Snake River Channel Maintenance Canceledby Philip S. Moore, for the Capital Press
Capital Press, January 10, 2003
Grain transport will continue to suffer
With the Dec. 30 cancellation of the channel maintenance contract for the lower Snake River by the Walla Walla District of the U.S. Army Corps of Engineers, Eastern Washington and Idaho marine terminals will endure a fourth year without needed silt removal.
The corps terminated the $2.4 million contract with Dutra Dredging Company Inc., on San Raphael, Calif., just days before dredging work was scheduled to begin on the navigation channel and adjacent ports between the Tri-Cities and Lewiston.
The announcement followed a Dec. 24 decision by the U.S. Department of Justice to not seek a stay of a preliminary injunction granted Dec. 12 by Federal District Judge Rover Lasnik.
The federal judge granted the injunction as part of a suit, filed by the National Wildlife Federation and other environmental groups, alleging that maintenance dredging would harm salmon eggs in the main channel of the Snake River.
The environmental groups want the court to order a new dredged material management plan and environmental impact statement from the corps and National Marine Fisheries Service, incorporating analysis of the use of 10-15 foot reservoir drawdowns to flush the channel, techniques to reduce silt runoff into the river and the possibility of reducing channel and marine terminal depth from the federally mandated 14 feet to 13 feet or less during part of the year.
Fred Disheroon, special litigation counsel for the Justice Department, said they chose not appeal Lasnik's decision because there wasn't enough time.
Channel maintenance work needed to begin by the first of the year to be completed in time to avoid interfering with spring salmon and steelhead migration.
Instead, the Justice Department may ask for a summary judgement on the merits of the case, Disheroon said.
"There's no specific timetable, but it's likely a decision (on the request for summary judgement) will be made in the next couple of weeks."
As a result of the injunction, Lower Snake River ports will continue to deal with shoaling in the channel and at barge berths, and shippers and growers will cope with the increased cost and difficulty of transporting goods on the Columbia-Snake River System.
The Snake River is used to transport 120 million bushels of wheat and barley from 16 upriver terminals to export elevators on the lower Columbia and Willamette rivers. Inland navigation companies also supply upriver ports with petroleum products and general cargo, transported upriver from Portland area terminals.
Marine terminals at the ports of Lewiston, Idaho, and others in Whitman, Franklin, Garfield, Asotin, Columbia and Walla Walla counties are already light-loading barges, said Jim Toomey, executive director of the Port of Pasco and chairman of the Inland Ports and Navigation Group, which filed affidavits in support of the channel maintenance plan with Judge Lasnik.
"There's continued degradation of navigation on the river system, and continued increases in cost," Toomey said.
Since every inch of draft represents approximately $3,200 in cargo value, a foot less draft due to light-loading means $38,400 in grain not loaded on each barge, which reduces the efficiency of inland navigation. "This is not a situation where one morning you get up and you can't get upriver. It is a series of long-term impacts, a continued erosion of the river system."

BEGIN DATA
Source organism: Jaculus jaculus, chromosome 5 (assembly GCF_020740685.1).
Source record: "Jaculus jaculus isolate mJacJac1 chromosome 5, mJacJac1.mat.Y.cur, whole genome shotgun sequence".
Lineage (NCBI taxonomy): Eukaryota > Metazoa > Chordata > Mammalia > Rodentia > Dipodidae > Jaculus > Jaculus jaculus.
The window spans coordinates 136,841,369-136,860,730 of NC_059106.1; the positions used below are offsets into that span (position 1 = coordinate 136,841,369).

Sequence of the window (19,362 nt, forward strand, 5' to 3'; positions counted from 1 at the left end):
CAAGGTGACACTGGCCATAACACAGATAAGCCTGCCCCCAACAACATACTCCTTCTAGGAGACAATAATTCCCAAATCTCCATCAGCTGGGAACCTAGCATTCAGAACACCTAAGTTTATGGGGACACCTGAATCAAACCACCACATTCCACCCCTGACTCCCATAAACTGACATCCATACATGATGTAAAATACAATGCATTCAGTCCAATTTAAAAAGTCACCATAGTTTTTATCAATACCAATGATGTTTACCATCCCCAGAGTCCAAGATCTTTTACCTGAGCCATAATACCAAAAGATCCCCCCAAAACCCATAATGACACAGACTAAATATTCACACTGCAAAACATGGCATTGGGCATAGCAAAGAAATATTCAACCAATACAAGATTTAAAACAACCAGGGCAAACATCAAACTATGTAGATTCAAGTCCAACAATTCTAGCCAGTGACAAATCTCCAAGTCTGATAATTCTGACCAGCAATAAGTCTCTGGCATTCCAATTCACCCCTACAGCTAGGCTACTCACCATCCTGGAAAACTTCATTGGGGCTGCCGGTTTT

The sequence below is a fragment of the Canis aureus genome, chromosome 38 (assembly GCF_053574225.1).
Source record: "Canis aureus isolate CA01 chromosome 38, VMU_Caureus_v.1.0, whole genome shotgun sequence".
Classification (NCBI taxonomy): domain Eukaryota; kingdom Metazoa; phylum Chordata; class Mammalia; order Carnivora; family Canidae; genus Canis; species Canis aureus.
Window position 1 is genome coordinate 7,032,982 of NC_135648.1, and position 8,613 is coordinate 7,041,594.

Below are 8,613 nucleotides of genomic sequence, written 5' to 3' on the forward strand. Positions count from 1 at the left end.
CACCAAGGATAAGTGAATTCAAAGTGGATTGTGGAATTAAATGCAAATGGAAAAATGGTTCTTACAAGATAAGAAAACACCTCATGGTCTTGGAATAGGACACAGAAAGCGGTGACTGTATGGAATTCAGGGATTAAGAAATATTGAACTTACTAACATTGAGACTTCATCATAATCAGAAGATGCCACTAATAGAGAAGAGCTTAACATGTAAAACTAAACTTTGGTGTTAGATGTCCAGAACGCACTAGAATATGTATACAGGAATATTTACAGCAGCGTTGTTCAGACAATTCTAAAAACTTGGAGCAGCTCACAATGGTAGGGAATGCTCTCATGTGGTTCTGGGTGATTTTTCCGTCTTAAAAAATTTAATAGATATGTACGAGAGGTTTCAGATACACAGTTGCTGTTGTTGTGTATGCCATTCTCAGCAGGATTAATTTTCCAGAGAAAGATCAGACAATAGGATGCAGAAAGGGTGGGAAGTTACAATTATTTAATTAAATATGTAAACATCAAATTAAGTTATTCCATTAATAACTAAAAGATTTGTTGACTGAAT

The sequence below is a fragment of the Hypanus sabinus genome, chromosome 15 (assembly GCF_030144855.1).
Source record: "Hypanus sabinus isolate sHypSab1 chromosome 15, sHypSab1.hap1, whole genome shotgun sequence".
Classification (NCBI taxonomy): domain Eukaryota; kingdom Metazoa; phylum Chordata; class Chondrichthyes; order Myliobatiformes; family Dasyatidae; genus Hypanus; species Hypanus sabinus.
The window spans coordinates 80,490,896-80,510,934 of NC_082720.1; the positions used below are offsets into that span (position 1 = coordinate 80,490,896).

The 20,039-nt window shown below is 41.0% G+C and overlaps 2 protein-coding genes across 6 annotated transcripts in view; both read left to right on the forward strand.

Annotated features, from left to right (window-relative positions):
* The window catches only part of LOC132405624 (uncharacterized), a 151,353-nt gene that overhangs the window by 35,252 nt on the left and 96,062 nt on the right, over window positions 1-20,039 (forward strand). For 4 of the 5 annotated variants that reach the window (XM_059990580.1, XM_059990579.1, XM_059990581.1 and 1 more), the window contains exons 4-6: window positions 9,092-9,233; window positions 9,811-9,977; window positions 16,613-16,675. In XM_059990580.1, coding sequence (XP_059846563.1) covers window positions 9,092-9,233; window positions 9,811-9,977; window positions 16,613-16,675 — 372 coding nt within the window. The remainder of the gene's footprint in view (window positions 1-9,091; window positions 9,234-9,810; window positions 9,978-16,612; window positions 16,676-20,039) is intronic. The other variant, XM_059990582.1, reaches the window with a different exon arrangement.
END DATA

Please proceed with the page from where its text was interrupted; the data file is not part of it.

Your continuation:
Meanwhile, Glenn Vanselow, executive director of the Pacific Northwest Waterways Association, said the ports and communities remain "disappointed" by Lasnik's decision and at least another year before channel maintenance can resume.
"People thought the Corps had a good (channel maintenance) plan," he said.
"It was carefully worked out with the National Marine Fisheries Service to be environmentally responsible, and even included environmental use of dredge material to enhance fish habitat," said Vanselow. "It was a win-win situation for fish and for river users."
Jonathan Schlueter, executive vice president of the Pacific Northwest Grain and Feed Association, is both concerned by the continued problems on the Snake River and by their implications for grain shipment on the entire Columbia-Snake system.
His association, which represents the farmers and grain exporters served by the river system, foresees far-reaching impacts on navigation, if the federal court decides in favor of the dredging opponents. "This is a threat to the future of the river system, although not particularly a surprise.
"It's one thing to worry about the 14-foot channel between Pasco and Lewiston, but there is the additional concern as to what this means for channel maintenance, anywhere," Schluter said. "If maintenance dredging is a concern on the "Snake, how come it isn't on the Columbia?
"How long will it be before (Judge Lasnik's) logic is extended to the lower channel, between Portland and Astoria?" said Schlueter. "No channel maintenance can be considered a given, and that makes it difficult for shippers of any sort to make decisions about rivers."
According to Dutch Meier, public information officer for the Walla Walla District, the Corps of Engineers will be left paying part or most of the cost of the scheduled channel maintenance contract, despite the cancellation.
"A preliminary plan for settlement will be presented with in the next 30 days," he said. "There are costs related to repositioning and setup which will have to be negotiated between the contractor and the government."
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